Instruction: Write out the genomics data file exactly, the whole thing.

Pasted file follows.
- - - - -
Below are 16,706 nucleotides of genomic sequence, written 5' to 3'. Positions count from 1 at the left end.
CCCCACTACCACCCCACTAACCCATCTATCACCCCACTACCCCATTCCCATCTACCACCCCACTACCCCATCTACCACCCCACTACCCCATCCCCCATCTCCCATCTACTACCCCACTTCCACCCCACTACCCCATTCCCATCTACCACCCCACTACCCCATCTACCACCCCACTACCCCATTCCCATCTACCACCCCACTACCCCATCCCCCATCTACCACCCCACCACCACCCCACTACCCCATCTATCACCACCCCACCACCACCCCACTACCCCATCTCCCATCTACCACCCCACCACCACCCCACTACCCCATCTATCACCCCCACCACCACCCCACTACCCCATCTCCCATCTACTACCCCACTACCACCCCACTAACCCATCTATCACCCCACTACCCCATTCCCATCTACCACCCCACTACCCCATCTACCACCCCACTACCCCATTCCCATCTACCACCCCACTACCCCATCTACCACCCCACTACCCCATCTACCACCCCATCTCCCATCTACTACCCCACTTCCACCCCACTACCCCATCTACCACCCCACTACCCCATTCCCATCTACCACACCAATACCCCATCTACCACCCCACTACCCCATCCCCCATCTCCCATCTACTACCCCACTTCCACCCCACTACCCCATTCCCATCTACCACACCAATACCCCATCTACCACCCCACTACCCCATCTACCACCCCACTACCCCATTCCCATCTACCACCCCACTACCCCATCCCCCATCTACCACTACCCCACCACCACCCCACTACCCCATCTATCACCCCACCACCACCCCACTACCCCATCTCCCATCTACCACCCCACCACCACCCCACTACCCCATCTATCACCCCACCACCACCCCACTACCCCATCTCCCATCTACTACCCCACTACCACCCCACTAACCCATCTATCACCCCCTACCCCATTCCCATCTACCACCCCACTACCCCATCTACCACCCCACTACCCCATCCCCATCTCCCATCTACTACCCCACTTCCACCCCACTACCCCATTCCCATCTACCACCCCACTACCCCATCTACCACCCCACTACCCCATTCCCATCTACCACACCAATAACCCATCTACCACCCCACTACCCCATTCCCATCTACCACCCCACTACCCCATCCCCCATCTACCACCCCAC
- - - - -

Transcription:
Below are 16,706 nucleotides of genomic sequence, written 5' to 3'. Positions count from 1 at the left end.
CCCCACTACCACCCCACTAACCCATCTATCACCCCACTACCCCATTCCCATCTACCACCCCACTACCCCATCTACCACCCCACTACCCCATCCCCCATCTCCCATCTACTACCCCACTTCCACCCCACTACCCCATTCCCATCTACCACCCCACTACCCCATCTACCACCCCACTACCCCATTCCCATCTACCACCCCACTACCCCATCCCCCATCTACCACCCCACCACCACCCCACTACCCCATCTATCACCACCCCACCACCACCCCACTACCCCATCTCCCATCTACCACCCCACCACCACCCCACTACCCCATCTATCACCCCCACCACCACCCCACTACCCCATCTCCCATCTACTACCCCACTACCACCCCACTAACCCATCTATCACCCCACTACCCCATTCCCATCTACCACCCCACTACCCCATCTACCACCCCACTACCCCATTCCCATCTACCACCCCACTACCCCATCTACCACCCCACTACCCCATCTACCACCCCATCTCCCATCTACTACCCCACTTCCACCCCACTACCCCATCTACCACCCCACTACCCCATTCCCATCTACCACACCAATACCCCATCTACCACCCCACTACCCCATCCCCCATCTCCCATCTACTACCCCACTTCCACCCCACTACCCCATTCCCATCTACCACACCAATACCCCATCTACCACCCCACTACCCCATCTACCACCCCACTACCCCATTCCCATCTACCACCCCACTACCCCATCCCCCATCTACCACTACCCCACCACCACCCCACTACCCCATCTATCACCCCACCACCACCCCACTACCCCATCTCCCATCTACCACCCCACCACCACCCCACTACCCCATCTATCACCCCACCACCACCCCACTACCCCATCTCCCATCTACTACCCCACTACCACCCCACTAACCCATCTATCACCCCCTACCCCATTCCCATCTACCACCCCACTACCCCATCTACCACCCCACTACCCCATCCCCATCTCCCATCTACTACCCCACTTCCACCCCACTACCCCATTCCCATCTACCACCCCACTACCCCATCTACCACCCCACTACCCCATTCCCATCTACCACACCAATAACCCATCTACCACCCCACTACCCCATTCCCATCTACCACCCCACTACCCCATCCCCCATCTACCACCCCAC